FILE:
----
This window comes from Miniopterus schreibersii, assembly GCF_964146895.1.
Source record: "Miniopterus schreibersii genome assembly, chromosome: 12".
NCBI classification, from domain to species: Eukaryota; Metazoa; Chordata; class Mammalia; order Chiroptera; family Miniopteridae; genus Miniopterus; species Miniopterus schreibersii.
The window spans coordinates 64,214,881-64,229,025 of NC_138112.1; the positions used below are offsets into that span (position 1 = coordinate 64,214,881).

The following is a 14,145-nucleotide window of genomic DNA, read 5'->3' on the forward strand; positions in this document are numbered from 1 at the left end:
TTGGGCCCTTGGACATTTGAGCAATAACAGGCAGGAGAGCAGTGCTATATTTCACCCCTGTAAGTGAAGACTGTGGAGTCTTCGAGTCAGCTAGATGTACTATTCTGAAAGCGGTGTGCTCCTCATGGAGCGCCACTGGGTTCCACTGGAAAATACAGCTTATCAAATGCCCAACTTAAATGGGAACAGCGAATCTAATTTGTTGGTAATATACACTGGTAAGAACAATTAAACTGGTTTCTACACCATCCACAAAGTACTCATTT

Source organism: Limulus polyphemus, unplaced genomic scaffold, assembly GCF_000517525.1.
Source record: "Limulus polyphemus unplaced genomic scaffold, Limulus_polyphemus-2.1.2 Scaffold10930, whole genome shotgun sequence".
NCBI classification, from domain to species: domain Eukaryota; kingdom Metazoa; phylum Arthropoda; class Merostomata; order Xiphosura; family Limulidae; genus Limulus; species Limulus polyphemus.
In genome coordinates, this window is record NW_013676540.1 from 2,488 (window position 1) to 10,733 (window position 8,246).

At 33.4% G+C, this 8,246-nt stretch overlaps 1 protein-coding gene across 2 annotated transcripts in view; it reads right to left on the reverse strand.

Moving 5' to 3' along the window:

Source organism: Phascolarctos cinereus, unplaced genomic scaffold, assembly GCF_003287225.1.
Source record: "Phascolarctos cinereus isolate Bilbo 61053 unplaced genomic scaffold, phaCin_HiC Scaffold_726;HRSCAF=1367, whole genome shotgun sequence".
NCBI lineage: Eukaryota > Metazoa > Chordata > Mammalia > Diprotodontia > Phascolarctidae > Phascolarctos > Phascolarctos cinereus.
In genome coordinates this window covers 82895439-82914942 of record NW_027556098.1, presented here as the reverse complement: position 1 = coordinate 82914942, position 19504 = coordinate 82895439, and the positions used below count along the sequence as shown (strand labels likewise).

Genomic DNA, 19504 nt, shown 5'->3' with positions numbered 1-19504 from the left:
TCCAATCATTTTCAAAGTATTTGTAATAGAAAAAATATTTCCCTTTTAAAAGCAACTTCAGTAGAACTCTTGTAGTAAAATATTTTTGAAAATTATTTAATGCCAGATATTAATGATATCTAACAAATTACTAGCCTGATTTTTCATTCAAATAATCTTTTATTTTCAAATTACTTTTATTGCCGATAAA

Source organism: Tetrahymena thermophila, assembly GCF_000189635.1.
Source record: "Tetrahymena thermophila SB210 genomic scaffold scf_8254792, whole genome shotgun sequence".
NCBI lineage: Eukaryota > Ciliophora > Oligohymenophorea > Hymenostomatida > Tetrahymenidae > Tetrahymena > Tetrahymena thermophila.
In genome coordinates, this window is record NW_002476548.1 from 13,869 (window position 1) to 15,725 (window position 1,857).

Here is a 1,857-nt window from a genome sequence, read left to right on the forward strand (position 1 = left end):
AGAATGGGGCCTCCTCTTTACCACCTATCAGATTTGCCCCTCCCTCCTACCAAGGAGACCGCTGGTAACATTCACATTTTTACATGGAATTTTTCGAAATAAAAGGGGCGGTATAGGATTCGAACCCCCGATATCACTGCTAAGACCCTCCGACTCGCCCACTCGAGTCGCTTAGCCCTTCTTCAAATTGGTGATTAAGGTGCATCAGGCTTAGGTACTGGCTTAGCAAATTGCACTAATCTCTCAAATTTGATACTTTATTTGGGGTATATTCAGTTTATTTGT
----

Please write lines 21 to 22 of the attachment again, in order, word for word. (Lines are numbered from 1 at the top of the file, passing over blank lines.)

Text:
NCBI lineage: Eukaryota > Ciliophora > Oligohymenophorea > Hymenostomatida > Tetrahymenidae > Tetrahymena > Tetrahymena thermophila.
In genome coordinates, this window is record NW_002476548.1 from 13,869 (window position 1) to 15,725 (window position 1,857).